By Tony Iltis
HOBART — The state Rundle Liberal government has announced plans for a November 29 referendum on parliamentary change. The referendum would ask two questions: whether to reduce Tasmania's parliamentarians from 54 to 40, and, if the answer is yes, whether they should be seated in a single chamber.
Opinion polls indicate that both questions are likely to win a majority. This is due to an understandable perception that having 14 fewer overpaid politicians would not be a bad thing, and to the undemocratic nature of the current upper house.
Rundle's proposals, however, would make Tasmania's parliament less representative.
Under the government's proposal, of 40 parliamentarians, 28 would be elected by proportional representation from four Hare-Clarke electorates, and the remaining 12 would be elected from single-member electorates. This would be regardless of whether they sit in one or two houses.
Tasmania's current 35-member lower house is elected from five Hare-Clarke electorates. The reduction in the number elected by proportional representation would make it harder for smaller parties and independents to be elected.
The impetus for the change has been the ability of the Greens to win enough seats to prevent either major party obtaining an outright majority.
The big parties have been joined by the local media and business groups in a chorus on the necessity of "stable government" as a precondition for reviving the state's ailing economy. In fact, the more "stable" (or unchallenged) a government is, the more able it is to attack living standards and redistribute wealth to the corporate sector.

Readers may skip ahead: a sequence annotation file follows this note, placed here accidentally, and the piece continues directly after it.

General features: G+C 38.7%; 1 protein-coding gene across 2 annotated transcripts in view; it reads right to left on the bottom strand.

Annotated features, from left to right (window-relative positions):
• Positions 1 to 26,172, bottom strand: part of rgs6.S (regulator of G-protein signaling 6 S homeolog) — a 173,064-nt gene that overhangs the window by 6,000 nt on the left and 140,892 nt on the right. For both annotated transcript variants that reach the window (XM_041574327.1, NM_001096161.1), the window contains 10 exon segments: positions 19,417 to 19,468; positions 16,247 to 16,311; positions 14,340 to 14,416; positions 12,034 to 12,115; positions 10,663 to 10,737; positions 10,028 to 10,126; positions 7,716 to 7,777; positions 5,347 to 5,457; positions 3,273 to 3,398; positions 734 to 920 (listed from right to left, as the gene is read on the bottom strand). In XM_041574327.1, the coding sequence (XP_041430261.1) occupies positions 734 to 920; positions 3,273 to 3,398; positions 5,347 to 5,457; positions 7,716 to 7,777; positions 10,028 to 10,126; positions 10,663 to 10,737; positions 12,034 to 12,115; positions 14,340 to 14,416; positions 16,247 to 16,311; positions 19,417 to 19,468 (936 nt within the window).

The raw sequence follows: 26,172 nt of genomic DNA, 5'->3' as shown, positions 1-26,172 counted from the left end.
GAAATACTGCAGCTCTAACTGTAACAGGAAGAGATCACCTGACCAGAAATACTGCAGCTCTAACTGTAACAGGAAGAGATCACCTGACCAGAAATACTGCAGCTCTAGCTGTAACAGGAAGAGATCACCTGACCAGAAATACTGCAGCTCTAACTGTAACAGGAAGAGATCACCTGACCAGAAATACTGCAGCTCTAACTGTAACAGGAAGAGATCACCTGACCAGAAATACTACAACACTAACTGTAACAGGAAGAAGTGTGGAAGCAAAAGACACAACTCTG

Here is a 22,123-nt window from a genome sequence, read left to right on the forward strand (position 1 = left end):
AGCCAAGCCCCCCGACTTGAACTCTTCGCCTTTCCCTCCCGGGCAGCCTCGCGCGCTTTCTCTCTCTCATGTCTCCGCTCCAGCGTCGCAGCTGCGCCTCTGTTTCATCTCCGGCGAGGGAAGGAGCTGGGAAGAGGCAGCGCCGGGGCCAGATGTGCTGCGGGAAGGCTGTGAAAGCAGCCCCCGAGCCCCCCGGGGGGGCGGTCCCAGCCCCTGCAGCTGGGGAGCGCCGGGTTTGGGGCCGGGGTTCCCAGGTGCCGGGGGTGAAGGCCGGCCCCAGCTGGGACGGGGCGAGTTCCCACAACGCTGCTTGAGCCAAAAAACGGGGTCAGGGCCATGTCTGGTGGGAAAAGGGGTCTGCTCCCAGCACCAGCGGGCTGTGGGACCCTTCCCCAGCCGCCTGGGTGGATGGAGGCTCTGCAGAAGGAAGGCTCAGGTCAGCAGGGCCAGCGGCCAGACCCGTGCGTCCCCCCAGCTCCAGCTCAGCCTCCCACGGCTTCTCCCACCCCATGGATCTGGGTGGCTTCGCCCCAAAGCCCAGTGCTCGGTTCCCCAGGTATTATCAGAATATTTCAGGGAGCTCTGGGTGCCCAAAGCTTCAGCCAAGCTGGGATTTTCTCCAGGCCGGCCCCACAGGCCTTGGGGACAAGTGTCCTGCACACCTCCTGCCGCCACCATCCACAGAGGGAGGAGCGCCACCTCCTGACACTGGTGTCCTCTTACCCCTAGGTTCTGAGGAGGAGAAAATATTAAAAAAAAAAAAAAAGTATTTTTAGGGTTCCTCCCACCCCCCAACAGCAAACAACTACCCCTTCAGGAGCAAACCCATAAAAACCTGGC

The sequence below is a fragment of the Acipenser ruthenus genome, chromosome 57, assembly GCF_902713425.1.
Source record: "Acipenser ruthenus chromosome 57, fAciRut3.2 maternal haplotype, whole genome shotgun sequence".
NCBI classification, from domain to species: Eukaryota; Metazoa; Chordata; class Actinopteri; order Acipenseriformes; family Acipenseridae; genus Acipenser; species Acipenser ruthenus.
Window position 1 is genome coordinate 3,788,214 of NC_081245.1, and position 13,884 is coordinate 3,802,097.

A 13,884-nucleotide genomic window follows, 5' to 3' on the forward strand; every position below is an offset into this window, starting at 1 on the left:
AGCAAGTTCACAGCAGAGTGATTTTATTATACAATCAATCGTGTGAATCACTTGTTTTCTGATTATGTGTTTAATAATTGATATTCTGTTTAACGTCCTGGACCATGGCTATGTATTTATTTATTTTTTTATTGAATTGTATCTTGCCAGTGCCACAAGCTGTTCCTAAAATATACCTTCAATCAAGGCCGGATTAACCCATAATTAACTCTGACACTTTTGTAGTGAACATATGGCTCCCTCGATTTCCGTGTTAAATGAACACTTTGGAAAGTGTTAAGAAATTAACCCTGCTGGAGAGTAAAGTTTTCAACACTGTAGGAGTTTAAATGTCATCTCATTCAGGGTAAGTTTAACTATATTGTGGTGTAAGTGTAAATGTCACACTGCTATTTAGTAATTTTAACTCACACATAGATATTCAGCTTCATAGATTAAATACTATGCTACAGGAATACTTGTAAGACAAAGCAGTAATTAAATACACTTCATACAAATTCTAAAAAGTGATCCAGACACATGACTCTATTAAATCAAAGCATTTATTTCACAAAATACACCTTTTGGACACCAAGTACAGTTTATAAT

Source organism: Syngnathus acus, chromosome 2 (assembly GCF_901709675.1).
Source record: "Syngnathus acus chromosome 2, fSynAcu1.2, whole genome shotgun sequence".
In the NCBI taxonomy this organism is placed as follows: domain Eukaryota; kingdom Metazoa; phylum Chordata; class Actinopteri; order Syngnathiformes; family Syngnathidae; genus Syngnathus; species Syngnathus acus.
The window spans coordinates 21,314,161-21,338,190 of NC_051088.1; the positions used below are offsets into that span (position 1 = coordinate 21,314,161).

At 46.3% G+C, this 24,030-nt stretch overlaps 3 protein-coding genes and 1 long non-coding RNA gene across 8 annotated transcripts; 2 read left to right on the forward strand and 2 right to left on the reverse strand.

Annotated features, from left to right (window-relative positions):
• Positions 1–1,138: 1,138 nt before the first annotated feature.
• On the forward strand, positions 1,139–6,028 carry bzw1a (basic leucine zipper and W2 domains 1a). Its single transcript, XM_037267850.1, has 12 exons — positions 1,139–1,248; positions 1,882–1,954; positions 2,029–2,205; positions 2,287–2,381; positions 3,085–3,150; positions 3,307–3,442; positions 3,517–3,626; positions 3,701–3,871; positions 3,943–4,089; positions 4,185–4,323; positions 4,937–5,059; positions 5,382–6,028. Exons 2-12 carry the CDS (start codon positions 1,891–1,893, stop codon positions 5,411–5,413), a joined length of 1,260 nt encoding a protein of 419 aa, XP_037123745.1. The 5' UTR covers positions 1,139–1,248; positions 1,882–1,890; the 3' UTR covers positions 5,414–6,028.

The ALP is opposing the referendum because its preferred option is not included. The ALP also supports a 40-member, single chamber parliament, but wants 25 members elected from five Hare-Clarke electorates and 15 by proportional representation from the whole state.
While this would make for a more representative parliament, the 15 members from the statewide electorate would not be allowed to vote on budget bills and no-confidence motions.
The Greens are opposed to the proposed changes, saying fewer politicians means less democracy, and having a principled commitment to a house of review. They would, however, like to see the upper house elected by proportional representation.
The Democratic Socialist Party is also opposing the changes, because of the inadequacy of the options. "A single house, 40-member parliament would be a progressive reform if it were elected by proportional representation", DSP secretary Iggy Kim explained. "Rundle's proposals, on the other hand, are for making parliament even less representative."
A major argument for the changes in the local media is that the state cannot afford 54 very well-paid politicians. To this Kim had an easy solution: "If three quarters of their salaries were taken away, they'd still be earning as much, probably more, than the rest of us.
"This is also important for democratic reform. The absurdly high salaries that politicians get ensure that they see things from the perspective of the very rich. It is a form of institutionalised corruption."
Other democratic reforms Kim suggested included the right of electors to recall representatives and equitable access to radio and TV for all political parties.